Session M3.5

RR Interval Time Series Modeling: The PhysioNet/Computers In Cardiology Challenge 2002

G.B. Moody

Massachusetts Institute of Technology
Cambridge, MA, USA

Simulating a realistic sequence of RR intervals is a task made difficult by the intricate interdependencies of interval fluctuations at scales ranging from seconds to many hours. Models that can generate such simulations may be useful not only for providing time series with known properties for evaluation of novel analytic methods, but also for providing insight into mechanisms underlying heart rate variability. To stimulate the creation and exchange of high-quality models of inter-beat interval variability, PhysioNet and Computers in Cardiology have sponsored an open on-line competition devoted to this topic, the latest in a series of annual challenges for the research community.
Participants in this year's PhysioNet/CinC Challenge were invited to create and evaluate software to generate RR interval time series. In the first event of the Challenge, seven participants entered one or more generators, and we provided several additional generators. We compiled each generator and used it to generate two series with lengths randomly chosen between 20 and 24 hours, using different random seeds for initialization in each case. To these, we added a roughly equal number of real RR interval time series with a similar distribution of lengths, to obtain a dataset of 50 series. In the six days following the posting of the challenge dataset, seventeen participants in the second event (including all seven who had entered the first event) attempted to identify which of the 50 series were synthetic. Most were quite successful, including six who were able to classify all of the series without errors, demonstrating the difficulty of producing highly realistic models of RR variability. The classifications obtained in the second event determined the rankings of the generators submitted in the first event.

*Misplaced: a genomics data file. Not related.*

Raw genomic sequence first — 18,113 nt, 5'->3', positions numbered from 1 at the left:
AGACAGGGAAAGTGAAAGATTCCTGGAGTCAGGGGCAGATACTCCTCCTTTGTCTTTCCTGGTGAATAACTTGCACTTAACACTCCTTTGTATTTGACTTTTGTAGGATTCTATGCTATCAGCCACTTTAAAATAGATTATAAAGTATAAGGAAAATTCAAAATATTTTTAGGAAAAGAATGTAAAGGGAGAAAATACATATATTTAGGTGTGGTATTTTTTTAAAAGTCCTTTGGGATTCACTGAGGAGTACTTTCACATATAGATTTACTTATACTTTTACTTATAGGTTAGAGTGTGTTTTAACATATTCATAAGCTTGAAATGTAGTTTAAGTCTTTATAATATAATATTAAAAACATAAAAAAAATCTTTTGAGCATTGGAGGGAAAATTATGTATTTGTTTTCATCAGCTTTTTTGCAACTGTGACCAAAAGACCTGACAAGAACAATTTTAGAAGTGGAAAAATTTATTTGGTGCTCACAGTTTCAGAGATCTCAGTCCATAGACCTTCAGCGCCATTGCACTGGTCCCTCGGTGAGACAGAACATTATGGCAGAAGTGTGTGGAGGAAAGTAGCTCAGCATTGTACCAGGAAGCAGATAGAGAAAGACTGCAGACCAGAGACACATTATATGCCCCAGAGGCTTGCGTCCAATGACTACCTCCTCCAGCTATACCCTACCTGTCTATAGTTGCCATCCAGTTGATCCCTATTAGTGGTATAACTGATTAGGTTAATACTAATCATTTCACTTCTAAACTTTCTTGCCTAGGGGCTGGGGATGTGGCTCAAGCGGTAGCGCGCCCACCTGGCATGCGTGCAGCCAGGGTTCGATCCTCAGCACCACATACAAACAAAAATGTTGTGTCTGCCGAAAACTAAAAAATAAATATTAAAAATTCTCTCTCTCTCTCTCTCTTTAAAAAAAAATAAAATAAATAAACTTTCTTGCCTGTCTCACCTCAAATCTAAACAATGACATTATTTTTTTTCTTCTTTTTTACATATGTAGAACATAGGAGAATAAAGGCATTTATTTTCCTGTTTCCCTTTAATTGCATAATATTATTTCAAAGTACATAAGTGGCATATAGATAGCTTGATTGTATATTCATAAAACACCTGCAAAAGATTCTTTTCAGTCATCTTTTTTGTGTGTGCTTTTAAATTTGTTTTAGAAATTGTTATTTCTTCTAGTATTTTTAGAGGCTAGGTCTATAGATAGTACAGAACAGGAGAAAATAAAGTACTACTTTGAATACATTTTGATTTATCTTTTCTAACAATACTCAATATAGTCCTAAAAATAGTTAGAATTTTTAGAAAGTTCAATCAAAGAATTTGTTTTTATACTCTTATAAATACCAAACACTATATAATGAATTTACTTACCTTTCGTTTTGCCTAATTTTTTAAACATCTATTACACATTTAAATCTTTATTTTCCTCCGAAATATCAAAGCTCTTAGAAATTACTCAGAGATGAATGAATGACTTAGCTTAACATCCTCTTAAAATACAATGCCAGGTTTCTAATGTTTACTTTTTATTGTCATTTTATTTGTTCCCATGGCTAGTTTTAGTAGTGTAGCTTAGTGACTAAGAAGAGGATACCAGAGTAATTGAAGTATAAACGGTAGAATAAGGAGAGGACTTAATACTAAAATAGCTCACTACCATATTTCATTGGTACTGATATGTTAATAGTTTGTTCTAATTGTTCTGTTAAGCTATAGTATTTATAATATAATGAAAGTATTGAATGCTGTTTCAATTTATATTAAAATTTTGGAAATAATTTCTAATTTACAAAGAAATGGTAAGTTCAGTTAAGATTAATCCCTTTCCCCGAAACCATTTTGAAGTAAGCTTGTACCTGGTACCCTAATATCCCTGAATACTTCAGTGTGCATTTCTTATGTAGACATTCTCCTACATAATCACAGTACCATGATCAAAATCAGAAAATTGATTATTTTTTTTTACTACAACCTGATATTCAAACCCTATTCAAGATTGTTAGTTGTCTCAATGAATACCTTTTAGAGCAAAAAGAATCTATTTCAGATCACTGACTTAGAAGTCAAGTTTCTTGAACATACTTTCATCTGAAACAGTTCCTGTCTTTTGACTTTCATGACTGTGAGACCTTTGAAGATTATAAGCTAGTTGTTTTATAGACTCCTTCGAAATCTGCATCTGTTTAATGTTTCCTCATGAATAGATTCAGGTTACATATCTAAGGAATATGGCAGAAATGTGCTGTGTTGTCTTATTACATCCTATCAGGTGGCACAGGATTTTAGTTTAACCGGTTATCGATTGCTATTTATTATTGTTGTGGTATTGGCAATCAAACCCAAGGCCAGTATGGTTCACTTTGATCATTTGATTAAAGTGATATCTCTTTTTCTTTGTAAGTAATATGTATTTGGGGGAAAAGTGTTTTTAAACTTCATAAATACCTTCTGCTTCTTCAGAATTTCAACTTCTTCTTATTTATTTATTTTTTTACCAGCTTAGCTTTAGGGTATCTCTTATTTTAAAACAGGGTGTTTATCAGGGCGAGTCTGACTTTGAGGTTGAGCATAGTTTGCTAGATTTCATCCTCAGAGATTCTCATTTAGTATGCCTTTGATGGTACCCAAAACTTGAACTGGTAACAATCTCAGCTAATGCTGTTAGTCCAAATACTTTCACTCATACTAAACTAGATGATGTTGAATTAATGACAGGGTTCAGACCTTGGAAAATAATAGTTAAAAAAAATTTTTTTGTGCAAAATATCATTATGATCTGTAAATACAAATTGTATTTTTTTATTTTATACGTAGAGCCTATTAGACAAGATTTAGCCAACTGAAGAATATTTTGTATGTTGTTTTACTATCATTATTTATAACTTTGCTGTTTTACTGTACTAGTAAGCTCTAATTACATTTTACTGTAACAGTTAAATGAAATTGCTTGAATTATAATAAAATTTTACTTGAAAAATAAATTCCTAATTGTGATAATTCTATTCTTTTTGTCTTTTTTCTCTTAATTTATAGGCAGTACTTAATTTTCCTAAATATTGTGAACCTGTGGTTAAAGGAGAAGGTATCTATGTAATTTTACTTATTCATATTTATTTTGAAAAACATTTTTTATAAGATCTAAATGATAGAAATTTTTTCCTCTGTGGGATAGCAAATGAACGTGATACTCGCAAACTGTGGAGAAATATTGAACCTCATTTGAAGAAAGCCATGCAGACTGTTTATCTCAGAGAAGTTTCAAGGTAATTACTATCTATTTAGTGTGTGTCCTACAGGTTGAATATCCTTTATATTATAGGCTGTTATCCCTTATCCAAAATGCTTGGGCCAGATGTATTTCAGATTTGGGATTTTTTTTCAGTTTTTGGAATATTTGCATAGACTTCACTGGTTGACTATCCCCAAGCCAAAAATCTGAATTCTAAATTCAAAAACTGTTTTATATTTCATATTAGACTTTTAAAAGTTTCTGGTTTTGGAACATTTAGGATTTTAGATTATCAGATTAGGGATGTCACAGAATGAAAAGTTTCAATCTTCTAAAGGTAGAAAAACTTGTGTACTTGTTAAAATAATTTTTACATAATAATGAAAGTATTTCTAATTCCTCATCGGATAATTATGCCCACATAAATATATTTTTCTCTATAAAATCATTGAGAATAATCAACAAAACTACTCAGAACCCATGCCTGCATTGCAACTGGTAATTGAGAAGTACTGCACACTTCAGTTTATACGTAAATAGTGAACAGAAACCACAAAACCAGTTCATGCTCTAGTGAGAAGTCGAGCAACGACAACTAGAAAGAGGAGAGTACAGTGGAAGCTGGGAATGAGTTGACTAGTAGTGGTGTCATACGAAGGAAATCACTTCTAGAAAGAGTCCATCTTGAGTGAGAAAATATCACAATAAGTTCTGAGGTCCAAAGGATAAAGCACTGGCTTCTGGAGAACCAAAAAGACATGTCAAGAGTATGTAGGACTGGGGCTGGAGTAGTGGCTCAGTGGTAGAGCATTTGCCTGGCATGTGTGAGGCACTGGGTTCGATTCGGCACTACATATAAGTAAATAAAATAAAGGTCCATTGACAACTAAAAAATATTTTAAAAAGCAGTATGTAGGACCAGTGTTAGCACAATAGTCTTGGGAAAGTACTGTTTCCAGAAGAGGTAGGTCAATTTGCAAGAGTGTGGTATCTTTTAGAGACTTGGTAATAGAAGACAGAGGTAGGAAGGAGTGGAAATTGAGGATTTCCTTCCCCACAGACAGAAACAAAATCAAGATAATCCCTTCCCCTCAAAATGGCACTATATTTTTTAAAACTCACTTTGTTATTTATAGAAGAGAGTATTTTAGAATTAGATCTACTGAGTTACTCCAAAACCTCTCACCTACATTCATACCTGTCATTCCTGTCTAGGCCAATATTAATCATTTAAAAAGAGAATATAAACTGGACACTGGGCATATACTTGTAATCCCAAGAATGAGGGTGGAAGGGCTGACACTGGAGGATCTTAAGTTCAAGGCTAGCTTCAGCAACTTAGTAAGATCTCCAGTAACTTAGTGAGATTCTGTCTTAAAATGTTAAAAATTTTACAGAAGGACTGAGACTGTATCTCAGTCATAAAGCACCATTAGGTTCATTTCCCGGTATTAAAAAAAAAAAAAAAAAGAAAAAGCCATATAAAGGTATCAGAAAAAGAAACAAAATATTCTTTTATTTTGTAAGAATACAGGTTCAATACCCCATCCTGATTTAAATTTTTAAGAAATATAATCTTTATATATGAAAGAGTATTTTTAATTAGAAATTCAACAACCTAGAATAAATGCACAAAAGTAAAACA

The C-language sources for all of the submitted generators will be made freely available on PhysioNet following the conference. This collection of models will be an important resource for future investigations that require synthetic RR or heart rate time series, and for development of even more realistic generators.